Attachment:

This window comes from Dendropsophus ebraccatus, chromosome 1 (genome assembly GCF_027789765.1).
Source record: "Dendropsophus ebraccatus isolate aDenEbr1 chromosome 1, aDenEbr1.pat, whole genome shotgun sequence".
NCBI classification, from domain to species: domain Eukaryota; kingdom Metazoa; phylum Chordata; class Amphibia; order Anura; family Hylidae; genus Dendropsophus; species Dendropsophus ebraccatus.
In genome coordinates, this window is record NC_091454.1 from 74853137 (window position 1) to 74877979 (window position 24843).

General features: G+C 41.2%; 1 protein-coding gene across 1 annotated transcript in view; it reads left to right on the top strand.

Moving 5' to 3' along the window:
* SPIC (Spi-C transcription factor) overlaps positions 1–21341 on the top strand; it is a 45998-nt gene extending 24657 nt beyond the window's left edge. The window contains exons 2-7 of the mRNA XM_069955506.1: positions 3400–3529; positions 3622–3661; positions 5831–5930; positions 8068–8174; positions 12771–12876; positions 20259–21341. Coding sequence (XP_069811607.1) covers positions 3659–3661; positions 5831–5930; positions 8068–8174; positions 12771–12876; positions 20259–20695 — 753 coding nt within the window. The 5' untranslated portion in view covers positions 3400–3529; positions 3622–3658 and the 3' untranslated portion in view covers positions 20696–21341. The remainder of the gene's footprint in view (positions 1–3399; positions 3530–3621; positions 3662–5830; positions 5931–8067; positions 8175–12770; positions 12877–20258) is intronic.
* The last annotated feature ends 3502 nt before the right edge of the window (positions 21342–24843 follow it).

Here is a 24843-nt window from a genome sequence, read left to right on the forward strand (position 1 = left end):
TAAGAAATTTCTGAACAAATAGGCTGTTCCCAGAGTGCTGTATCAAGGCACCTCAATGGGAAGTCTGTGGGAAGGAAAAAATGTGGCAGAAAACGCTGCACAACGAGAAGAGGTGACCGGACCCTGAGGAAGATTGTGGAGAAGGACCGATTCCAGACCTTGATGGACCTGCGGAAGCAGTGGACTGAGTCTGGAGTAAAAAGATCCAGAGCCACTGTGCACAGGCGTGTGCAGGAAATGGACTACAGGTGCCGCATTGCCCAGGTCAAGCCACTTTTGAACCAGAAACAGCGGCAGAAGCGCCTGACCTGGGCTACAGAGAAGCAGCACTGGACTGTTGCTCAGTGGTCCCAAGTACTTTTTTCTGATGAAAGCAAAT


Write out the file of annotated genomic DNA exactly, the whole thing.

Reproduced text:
This window comes from Dendropsophus ebraccatus, chromosome 1 (genome assembly GCF_027789765.1).
Source record: "Dendropsophus ebraccatus isolate aDenEbr1 chromosome 1, aDenEbr1.pat, whole genome shotgun sequence".
NCBI classification, from domain to species: domain Eukaryota; kingdom Metazoa; phylum Chordata; class Amphibia; order Anura; family Hylidae; genus Dendropsophus; species Dendropsophus ebraccatus.
In genome coordinates, this window is record NC_091454.1 from 74853137 (window position 1) to 74877979 (window position 24843).

General features: G+C 41.2%; 1 protein-coding gene across 1 annotated transcript in view; it reads left to right on the top strand.

Moving 5' to 3' along the window:
* SPIC (Spi-C transcription factor) overlaps positions 1–21341 on the top strand; it is a 45998-nt gene extending 24657 nt beyond the window's left edge. The window contains exons 2-7 of the mRNA XM_069955506.1: positions 3400–3529; positions 3622–3661; positions 5831–5930; positions 8068–8174; positions 12771–12876; positions 20259–21341. Coding sequence (XP_069811607.1) covers positions 3659–3661; positions 5831–5930; positions 8068–8174; positions 12771–12876; positions 20259–20695 — 753 coding nt within the window. The 5' untranslated portion in view covers positions 3400–3529; positions 3622–3658 and the 3' untranslated portion in view covers positions 20696–21341. The remainder of the gene's footprint in view (positions 1–3399; positions 3530–3621; positions 3662–5830; positions 5931–8067; positions 8175–12770; positions 12877–20258) is intronic.
* The last annotated feature ends 3502 nt before the right edge of the window (positions 21342–24843 follow it).

Here is a 24843-nt window from a genome sequence, read left to right on the forward strand (position 1 = left end):
TAAGAAATTTCTGAACAAATAGGCTGTTCCCAGAGTGCTGTATCAAGGCACCTCAATGGGAAGTCTGTGGGAAGGAAAAAATGTGGCAGAAAACGCTGCACAACGAGAAGAGGTGACCGGACCCTGAGGAAGATTGTGGAGAAGGACCGATTCCAGACCTTGATGGACCTGCGGAAGCAGTGGACTGAGTCTGGAGTAAAAAGATCCAGAGCCACTGTGCACAGGCGTGTGCAGGAAATGGACTACAGGTGCCGCATTGCCCAGGTCAAGCCACTTTTGAACCAGAAACAGCGGCAGAAGCGCCTGACCTGGGCTACAGAGAAGCAGCACTGGACTGTTGCTCAGTGGTCCCAAGTACTTTTTTCTGATGAAAGCAAAT